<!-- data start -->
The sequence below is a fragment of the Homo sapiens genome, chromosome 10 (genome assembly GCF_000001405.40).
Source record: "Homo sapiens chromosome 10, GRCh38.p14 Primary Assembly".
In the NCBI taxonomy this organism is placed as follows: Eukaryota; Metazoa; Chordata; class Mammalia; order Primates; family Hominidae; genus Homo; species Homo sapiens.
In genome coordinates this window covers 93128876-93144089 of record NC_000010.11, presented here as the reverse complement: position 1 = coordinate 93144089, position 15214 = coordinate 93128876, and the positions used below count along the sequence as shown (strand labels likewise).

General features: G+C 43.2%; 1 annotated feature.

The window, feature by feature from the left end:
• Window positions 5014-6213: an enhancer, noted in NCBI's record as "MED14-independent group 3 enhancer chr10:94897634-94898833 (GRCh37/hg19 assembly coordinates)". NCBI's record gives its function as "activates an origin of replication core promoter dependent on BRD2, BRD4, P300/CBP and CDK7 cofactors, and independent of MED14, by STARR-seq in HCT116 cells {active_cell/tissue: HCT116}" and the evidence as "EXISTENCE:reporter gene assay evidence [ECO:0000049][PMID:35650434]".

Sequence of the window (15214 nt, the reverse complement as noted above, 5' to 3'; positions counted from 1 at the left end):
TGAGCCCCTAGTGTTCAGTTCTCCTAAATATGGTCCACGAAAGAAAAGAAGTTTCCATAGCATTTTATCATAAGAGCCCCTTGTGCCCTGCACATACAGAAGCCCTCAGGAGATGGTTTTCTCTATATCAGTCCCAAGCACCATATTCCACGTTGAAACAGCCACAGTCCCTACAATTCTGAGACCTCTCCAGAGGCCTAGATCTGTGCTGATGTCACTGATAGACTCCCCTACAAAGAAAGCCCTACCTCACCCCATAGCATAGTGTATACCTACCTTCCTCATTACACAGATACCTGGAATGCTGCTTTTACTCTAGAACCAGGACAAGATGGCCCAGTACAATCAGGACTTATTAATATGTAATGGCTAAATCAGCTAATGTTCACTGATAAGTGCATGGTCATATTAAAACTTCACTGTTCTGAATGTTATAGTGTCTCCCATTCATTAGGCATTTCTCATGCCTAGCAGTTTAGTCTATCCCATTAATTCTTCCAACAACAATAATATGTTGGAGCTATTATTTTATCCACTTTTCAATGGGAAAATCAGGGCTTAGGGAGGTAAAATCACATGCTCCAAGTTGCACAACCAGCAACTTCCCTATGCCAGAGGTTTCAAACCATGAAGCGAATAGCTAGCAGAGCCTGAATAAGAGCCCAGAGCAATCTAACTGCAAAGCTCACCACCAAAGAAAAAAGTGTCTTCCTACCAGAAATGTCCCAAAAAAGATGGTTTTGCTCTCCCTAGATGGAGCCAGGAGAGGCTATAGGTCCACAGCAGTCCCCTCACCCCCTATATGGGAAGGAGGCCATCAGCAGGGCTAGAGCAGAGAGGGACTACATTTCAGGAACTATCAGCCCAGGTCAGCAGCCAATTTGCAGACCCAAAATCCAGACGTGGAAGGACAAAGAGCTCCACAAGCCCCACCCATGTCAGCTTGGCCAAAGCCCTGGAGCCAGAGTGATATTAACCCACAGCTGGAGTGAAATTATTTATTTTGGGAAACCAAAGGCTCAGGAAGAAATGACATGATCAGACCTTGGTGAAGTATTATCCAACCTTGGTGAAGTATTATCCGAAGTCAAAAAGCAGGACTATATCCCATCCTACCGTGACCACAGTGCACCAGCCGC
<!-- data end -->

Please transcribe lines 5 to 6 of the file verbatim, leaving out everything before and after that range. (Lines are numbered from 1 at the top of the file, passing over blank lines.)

General features: G+C 43.2%; 1 annotated feature.

The window, feature by feature from the left end: